Thursday, 10 December 2015

Manannán set to return to Binevenagh mountain

As you may recall, a statue of Manannán mac Lir, which had been erected at the Gortmore Viewing Point on Binevenagh mountain in 2013, was stolen in January of this year. In its place, the thieves left a cross with the message "You shall have no other gods before me." A month later, after an extensive search, the statue was found by ramblers just 100m from its original position.

It's still not known whether or not the statue had been there all along, or if the thieves had dumped it at a later date (it was found exactly one month after the theft, suggesting the latter), but after a thorough examination it was decided that the sculpture was too badly damaged to repair – the back of the head had been hacked off and attempts had been made to remove the limbs. It was eventually resolved – after much deliberation and tense waiting, and a huge public outcry – that a new statue would be commissioned to replace the original, with the costs to be covered by the local council.

Yesterday, the sculptor Darren Sutton uploaded five photos of the new statue, announcing that it's almost ready to take its rightful place, which is great news! The BBC have since reported that – as yet – it hasn't been decided when this will happen. The Derry Journal, meanwhile, have spoken with Darren Sutton, who's given his thoughts on the culprits:
Mr Sutton said they had a job on their hands when removing it, and he doesn’t believe the culprits did it as a prank. 
“It took too much effort because you can see where they tried to saw it off at the beard, the neck and the arms,” said Mr. Sutton. “They obviously went to some effort, but they shot themselves in the foot. I don’t think they realised there would be such a backlash. Everybody was talking about it. They obviously didn’t think it through.”
Which makes sense. The cross that was left behind could easily have been some kind of attempt at throwing people off the scent of the actual vandals, but the effort involved in both removing and then trying to destroy the statue suggests that this was no mere prank. This was serious business.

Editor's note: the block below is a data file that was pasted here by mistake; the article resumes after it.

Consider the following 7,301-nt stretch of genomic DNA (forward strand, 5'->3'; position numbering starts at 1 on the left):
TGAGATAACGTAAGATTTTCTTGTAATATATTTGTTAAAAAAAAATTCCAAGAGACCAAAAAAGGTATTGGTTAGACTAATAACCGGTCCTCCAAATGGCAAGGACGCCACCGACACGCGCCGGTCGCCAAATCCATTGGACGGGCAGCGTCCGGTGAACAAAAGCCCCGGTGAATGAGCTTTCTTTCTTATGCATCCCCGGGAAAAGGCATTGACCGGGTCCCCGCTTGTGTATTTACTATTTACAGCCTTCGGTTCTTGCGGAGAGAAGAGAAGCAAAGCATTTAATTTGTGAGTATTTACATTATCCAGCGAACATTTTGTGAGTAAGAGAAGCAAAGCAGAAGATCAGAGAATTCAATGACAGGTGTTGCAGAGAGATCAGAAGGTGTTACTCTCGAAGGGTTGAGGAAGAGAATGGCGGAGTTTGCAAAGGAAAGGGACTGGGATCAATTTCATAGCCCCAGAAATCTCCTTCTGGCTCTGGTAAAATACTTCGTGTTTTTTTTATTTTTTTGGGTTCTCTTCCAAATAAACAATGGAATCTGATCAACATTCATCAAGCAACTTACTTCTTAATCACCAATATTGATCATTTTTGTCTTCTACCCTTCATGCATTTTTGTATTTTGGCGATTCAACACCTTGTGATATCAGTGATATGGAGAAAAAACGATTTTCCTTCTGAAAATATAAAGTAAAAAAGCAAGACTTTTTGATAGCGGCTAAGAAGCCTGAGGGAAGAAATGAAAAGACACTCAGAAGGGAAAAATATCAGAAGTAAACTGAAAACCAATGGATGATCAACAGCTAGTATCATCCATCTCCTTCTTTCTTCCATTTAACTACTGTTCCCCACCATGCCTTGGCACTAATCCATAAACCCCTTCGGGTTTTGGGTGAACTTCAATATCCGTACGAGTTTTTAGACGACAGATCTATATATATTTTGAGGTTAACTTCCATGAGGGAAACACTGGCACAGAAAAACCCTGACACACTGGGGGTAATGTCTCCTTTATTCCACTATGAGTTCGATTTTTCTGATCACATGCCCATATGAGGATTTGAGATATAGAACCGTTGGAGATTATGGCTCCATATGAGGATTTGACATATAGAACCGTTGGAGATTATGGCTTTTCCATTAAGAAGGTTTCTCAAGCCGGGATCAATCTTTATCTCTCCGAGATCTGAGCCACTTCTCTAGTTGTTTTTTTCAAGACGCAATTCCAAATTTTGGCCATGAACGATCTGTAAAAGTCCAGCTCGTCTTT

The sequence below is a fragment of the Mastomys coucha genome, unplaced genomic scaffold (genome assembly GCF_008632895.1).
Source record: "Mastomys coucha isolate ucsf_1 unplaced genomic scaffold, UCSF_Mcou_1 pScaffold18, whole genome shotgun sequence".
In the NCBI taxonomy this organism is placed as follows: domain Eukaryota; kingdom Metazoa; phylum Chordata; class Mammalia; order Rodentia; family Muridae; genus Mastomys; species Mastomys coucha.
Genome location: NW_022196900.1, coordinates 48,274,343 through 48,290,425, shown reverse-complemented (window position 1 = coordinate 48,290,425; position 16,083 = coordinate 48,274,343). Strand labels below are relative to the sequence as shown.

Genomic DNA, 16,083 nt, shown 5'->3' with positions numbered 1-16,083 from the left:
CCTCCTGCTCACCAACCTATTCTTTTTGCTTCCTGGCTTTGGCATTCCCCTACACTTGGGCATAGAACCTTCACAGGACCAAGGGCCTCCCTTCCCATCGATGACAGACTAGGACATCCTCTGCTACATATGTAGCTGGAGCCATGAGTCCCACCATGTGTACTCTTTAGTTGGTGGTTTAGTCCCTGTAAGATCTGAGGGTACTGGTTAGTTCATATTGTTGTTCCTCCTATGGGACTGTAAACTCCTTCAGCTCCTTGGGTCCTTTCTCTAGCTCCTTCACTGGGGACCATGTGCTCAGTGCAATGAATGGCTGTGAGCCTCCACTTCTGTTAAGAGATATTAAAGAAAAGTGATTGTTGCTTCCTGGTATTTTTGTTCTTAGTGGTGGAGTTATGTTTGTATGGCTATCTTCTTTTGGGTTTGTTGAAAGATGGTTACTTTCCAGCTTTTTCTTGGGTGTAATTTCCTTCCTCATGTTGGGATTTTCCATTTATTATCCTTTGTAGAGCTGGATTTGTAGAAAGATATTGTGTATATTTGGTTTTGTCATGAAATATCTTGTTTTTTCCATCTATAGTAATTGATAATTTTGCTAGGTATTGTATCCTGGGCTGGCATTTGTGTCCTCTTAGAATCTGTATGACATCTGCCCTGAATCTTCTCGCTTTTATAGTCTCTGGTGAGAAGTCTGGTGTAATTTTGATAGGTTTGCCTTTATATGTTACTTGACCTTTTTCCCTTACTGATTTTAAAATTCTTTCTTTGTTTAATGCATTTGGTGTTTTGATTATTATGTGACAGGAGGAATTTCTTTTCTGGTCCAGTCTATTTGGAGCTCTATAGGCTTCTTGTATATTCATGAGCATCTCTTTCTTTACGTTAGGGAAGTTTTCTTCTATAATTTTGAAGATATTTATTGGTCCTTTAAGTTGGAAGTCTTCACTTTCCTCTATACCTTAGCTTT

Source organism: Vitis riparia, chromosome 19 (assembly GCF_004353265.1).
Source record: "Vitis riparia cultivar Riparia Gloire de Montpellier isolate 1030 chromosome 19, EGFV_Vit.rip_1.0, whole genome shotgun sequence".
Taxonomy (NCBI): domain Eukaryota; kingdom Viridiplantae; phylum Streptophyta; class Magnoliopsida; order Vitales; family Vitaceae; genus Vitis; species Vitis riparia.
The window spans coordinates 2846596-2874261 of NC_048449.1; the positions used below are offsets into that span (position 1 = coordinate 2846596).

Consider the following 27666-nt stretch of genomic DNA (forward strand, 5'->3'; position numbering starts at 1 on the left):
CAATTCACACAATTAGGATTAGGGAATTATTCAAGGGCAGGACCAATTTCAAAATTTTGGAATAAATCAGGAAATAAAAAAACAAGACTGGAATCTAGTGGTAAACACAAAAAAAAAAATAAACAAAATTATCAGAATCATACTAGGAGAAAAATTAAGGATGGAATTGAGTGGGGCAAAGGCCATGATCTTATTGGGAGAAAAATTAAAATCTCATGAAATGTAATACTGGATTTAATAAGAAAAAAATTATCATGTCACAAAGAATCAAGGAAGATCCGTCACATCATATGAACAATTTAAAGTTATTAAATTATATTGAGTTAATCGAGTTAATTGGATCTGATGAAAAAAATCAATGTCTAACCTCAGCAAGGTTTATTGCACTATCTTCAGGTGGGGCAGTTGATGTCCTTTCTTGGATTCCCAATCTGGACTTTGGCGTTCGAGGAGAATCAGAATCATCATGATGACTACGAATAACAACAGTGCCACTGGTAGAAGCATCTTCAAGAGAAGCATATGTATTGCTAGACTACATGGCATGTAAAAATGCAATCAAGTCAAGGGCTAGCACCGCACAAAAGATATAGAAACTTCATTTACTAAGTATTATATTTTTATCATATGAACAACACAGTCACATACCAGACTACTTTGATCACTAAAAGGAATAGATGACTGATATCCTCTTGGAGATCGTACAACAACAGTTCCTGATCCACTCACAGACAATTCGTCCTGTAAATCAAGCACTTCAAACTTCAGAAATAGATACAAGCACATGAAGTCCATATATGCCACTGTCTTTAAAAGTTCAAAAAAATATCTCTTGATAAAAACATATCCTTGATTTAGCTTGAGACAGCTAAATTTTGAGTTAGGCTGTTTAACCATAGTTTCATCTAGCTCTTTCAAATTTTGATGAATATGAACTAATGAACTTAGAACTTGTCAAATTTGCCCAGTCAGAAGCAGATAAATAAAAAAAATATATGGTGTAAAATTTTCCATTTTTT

Considering this fact, when the local council commissioned the new statue it was announced that the replica would have some extra reinforcements built into it to help strengthen it and prevent a repeat of the theft. Given the reaction by even some of the councillors – a minority of whom were vehemently against replacing the statue at all because it was too "paganistic" and for their tastes – we can only hope these measures will be enough to protect it against the religious extremists who stole the first statue, once it takes its rightful place on the mountain. At the moment there don't seem to be any other preventative measures planned beyond hoping in common decency:
SDLP councillor Gerry Mullan said: "I'm very excited at the prospect of Manannán Mac Lir returning home. 
"People from all over the world came to get photographs with it. Lets hope that happens again. 
"I urge people to take care of him and we hope a similar act doesn't happen again. 
"Santa may even stop by to see him."
Ho ho ho. But yes, let's hope it doesn't happen again. Let's hope that the reaction and support the statue received from all over the world will help deter those thieves or anyone else from trying again.

And personally, I'm still praying for justice to be done. There are still questions that need answering here.